The Carp-O-Rama Handbook

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Issue link: http://digital.outdoornebraska.gov/i/605487

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Page 4 of 11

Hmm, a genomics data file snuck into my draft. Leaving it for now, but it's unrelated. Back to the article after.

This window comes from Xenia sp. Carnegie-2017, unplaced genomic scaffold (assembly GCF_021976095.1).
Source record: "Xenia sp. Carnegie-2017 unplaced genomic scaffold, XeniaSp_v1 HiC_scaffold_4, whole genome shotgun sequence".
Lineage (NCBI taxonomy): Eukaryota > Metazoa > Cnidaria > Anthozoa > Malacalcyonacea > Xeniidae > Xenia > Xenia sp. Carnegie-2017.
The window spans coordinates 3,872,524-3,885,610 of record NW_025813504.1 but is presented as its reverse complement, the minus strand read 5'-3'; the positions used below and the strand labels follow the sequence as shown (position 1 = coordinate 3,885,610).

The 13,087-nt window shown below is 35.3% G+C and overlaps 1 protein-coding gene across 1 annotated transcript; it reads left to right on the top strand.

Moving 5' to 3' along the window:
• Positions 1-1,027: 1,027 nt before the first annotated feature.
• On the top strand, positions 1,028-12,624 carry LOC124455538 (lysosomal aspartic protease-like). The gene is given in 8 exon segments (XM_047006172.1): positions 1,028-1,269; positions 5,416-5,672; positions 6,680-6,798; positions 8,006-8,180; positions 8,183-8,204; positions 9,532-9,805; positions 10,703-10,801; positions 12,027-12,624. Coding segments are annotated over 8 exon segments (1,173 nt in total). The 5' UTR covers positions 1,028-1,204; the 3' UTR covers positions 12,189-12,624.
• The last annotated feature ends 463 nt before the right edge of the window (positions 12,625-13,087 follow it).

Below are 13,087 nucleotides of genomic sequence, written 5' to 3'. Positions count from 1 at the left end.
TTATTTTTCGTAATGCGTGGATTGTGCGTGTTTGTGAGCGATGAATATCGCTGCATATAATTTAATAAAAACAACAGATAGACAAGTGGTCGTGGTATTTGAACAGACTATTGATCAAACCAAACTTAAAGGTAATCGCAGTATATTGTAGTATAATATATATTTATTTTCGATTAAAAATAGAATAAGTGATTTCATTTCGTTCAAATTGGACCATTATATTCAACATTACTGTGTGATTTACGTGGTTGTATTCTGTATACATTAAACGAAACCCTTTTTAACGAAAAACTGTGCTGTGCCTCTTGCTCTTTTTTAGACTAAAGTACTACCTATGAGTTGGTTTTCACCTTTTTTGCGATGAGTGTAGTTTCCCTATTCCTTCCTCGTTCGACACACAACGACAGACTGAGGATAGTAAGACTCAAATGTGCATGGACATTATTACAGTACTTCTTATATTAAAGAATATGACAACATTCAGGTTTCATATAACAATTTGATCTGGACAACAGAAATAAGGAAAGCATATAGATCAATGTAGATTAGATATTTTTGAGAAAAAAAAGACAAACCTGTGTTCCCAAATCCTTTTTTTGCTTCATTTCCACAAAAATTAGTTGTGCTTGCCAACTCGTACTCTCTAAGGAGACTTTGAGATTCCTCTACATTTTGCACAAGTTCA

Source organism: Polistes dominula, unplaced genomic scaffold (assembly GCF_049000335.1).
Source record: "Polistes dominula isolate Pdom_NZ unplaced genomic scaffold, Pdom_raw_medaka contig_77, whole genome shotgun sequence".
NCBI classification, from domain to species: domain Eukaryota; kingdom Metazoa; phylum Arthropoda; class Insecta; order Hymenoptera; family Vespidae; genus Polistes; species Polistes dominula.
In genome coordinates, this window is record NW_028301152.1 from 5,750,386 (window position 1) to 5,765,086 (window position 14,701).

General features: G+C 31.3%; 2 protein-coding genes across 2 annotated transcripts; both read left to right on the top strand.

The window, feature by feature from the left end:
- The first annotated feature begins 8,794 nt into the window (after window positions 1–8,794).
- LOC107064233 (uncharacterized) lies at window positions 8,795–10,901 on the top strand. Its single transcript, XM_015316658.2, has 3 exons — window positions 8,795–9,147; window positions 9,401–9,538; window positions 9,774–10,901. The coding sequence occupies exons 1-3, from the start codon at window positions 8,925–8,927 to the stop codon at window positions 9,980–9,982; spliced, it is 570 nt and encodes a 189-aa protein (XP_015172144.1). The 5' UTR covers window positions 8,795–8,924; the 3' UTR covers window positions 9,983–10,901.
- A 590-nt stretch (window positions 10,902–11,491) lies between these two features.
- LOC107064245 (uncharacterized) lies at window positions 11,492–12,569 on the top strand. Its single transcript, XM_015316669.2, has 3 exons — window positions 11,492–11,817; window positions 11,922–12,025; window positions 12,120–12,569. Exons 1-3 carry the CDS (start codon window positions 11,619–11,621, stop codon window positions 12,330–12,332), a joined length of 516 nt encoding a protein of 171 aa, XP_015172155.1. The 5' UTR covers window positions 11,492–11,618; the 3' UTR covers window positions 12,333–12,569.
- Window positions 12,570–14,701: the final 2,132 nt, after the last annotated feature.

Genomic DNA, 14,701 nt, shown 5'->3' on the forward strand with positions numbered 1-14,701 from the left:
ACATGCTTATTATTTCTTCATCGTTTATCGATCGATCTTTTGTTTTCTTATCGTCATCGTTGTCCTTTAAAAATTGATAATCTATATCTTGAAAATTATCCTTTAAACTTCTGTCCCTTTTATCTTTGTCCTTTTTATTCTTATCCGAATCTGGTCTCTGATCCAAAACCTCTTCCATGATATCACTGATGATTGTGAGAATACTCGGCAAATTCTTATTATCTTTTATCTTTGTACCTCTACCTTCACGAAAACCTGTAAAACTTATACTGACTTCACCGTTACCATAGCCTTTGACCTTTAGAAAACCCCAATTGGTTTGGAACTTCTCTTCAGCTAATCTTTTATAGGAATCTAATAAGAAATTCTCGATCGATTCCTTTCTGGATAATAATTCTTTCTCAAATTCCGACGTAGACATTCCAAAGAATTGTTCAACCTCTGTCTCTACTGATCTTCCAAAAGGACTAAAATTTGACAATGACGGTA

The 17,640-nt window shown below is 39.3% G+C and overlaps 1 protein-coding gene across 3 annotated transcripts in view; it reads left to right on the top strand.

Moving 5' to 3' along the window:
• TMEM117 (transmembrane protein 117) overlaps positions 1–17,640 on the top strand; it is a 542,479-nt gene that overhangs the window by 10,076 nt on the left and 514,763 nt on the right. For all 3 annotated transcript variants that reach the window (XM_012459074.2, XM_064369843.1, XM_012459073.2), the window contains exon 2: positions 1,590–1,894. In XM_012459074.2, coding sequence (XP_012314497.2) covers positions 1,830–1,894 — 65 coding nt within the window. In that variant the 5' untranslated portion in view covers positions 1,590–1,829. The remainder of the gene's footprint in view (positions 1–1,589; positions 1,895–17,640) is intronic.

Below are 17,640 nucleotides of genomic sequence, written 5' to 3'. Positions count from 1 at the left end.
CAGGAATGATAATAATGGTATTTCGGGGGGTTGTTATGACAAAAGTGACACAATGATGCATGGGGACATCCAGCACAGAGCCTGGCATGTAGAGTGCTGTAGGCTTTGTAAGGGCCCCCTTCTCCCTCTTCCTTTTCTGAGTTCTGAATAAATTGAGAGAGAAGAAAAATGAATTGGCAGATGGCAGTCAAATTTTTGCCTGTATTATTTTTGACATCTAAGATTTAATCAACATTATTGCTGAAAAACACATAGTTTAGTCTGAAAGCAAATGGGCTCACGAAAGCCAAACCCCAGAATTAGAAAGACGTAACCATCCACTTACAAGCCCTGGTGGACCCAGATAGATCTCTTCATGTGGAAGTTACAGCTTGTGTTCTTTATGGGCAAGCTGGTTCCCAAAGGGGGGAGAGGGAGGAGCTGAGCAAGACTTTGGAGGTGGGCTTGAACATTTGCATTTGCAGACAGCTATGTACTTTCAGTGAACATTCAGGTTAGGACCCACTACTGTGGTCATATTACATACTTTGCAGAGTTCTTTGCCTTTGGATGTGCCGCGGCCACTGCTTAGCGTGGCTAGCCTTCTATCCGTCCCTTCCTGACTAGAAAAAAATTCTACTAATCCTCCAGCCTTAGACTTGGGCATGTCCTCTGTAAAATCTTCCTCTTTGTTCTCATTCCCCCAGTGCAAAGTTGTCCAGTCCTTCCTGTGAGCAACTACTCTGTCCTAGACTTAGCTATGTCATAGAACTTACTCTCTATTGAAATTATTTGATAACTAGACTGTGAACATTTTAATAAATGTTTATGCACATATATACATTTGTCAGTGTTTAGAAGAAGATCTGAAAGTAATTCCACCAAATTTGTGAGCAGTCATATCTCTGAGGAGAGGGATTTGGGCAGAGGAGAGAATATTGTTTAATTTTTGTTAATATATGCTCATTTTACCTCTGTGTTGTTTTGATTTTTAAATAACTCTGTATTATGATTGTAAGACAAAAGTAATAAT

Carp Fishing Tips Rod and Reel To attract carp, chum (bait) a spot using corn, rotten potatoes or soaked oats. One to two pounds of bait per 10 feet of fishable shoreline per day is plenty. Results should be noticeable within six hours aer baiting. Carp fishing should be done with a slack line. e bait should be cast out, allowed to sink to the bottom, dragged for a short distance to straighten out the hooks and then 3-4 feet of slack line should be spooled out aer the pole is in position. Set the reel drag low; otherwise you risk having your rod pulled into the water when the carp flees. When you feel a steady pull, set the hook, adjust the drag, and get ready to do battle with one of the toughest fighters in the fresh water! Rods designed specifically for carp fishing are available but not necessary. Choose a casting or spinning reel that will hold 120 yards of 8- to 12-pound test fishing line. e weight of the line should match the weight of the fish you are hoping to catch. Use a medium weight rod at least 5½ feet long, with some flexibility. A No. 2 bait-holder hook on a 12-inch leader below a split shot or swivel and sliding egg weight is a very good rig for carp. e sliding sinker allows the carp to pick up and sample the bait without feeling resistance. Avoid using bobbers since carp will quickly move on if resistance is detected when sampling bait. Rig Bait Canned corn or homemade dough balls are inexpensive and effective baits. Dough baits can be prepared with just about anything in the kitchen cabinet, and proven recipes abound online. Follow this basic recipe from NGPC's own Greg Wagner, transcribed from NPR's All ings Considered (2006), then get creative with your own additions like molasses or anise seed to enhance your doughbait's appeal! Wagner: And I'm in the kitchen, bringing three cups of water to a boil, and I'm adding about, ah, three tablespoons of strawberry-flavored Jell-O. And then I'm slowly adding, while stirring, a couple cups of yellow cornmeal, one cup of flour. I turn down the heat, and then still kind of stirring, cooking for about five minutes. I let this dough cool, and then I refrigerate in a plastic bag. Wait a short bit. We're off to carp fish.

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